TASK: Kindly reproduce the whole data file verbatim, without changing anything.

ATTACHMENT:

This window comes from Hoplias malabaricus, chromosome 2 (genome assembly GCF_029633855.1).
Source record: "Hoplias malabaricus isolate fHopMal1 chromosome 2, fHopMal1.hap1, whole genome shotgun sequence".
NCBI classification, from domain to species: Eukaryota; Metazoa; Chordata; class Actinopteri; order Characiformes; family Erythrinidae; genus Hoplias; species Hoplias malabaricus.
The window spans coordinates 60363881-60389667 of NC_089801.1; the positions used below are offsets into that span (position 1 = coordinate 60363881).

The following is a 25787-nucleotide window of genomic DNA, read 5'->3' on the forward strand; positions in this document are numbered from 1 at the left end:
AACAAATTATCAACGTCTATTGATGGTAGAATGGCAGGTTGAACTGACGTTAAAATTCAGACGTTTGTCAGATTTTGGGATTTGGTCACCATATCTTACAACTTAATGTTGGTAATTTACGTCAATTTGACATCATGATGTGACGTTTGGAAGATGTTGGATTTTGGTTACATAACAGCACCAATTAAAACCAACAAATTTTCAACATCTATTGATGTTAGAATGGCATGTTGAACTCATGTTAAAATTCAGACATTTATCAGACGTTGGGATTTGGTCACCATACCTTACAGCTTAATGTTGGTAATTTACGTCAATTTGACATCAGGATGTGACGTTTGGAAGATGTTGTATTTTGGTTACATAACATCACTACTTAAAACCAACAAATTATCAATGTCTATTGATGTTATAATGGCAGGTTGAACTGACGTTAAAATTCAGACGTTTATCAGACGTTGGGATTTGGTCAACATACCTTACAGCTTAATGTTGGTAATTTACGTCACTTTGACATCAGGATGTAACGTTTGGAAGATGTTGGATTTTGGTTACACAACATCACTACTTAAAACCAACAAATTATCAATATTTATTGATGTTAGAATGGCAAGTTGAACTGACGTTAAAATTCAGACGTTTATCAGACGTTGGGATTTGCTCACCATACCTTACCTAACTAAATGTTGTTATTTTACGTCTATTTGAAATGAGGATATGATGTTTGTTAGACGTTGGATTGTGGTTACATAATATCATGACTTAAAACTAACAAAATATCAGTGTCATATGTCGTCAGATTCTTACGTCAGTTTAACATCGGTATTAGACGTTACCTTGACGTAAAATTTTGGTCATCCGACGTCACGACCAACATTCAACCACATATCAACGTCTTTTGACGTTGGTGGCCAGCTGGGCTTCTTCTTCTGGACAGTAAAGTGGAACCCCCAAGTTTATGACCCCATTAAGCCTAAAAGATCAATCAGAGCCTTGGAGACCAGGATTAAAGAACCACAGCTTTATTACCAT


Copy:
This window comes from Hoplias malabaricus, chromosome 2 (genome assembly GCF_029633855.1).
Source record: "Hoplias malabaricus isolate fHopMal1 chromosome 2, fHopMal1.hap1, whole genome shotgun sequence".
NCBI classification, from domain to species: Eukaryota; Metazoa; Chordata; class Actinopteri; order Characiformes; family Erythrinidae; genus Hoplias; species Hoplias malabaricus.
The window spans coordinates 60363881-60389667 of NC_089801.1; the positions used below are offsets into that span (position 1 = coordinate 60363881).

The following is a 25787-nucleotide window of genomic DNA, read 5'->3' on the forward strand; positions in this document are numbered from 1 at the left end:
AACAAATTATCAACGTCTATTGATGGTAGAATGGCAGGTTGAACTGACGTTAAAATTCAGACGTTTGTCAGATTTTGGGATTTGGTCACCATATCTTACAACTTAATGTTGGTAATTTACGTCAATTTGACATCATGATGTGACGTTTGGAAGATGTTGGATTTTGGTTACATAACAGCACCAATTAAAACCAACAAATTTTCAACATCTATTGATGTTAGAATGGCATGTTGAACTCATGTTAAAATTCAGACATTTATCAGACGTTGGGATTTGGTCACCATACCTTACAGCTTAATGTTGGTAATTTACGTCAATTTGACATCAGGATGTGACGTTTGGAAGATGTTGTATTTTGGTTACATAACATCACTACTTAAAACCAACAAATTATCAATGTCTATTGATGTTATAATGGCAGGTTGAACTGACGTTAAAATTCAGACGTTTATCAGACGTTGGGATTTGGTCAACATACCTTACAGCTTAATGTTGGTAATTTACGTCACTTTGACATCAGGATGTAACGTTTGGAAGATGTTGGATTTTGGTTACACAACATCACTACTTAAAACCAACAAATTATCAATATTTATTGATGTTAGAATGGCAAGTTGAACTGACGTTAAAATTCAGACGTTTATCAGACGTTGGGATTTGCTCACCATACCTTACCTAACTAAATGTTGTTATTTTACGTCTATTTGAAATGAGGATATGATGTTTGTTAGACGTTGGATTGTGGTTACATAATATCATGACTTAAAACTAACAAAATATCAGTGTCATATGTCGTCAGATTCTTACGTCAGTTTAACATCGGTATTAGACGTTACCTTGACGTAAAATTTTGGTCATCCGACGTCACGACCAACATTCAACCACATATCAACGTCTTTTGACGTTGGTGGCCAGCTGGGCTTCTTCTTCTGGACAGTAAAGTGGAACCCCCAAGTTTATGACCCCATTAAGCCTAAAAGATCAATCAGAGCCTTGGAGACCAGGATTAAAGAACCACAGCTTTATTACCAT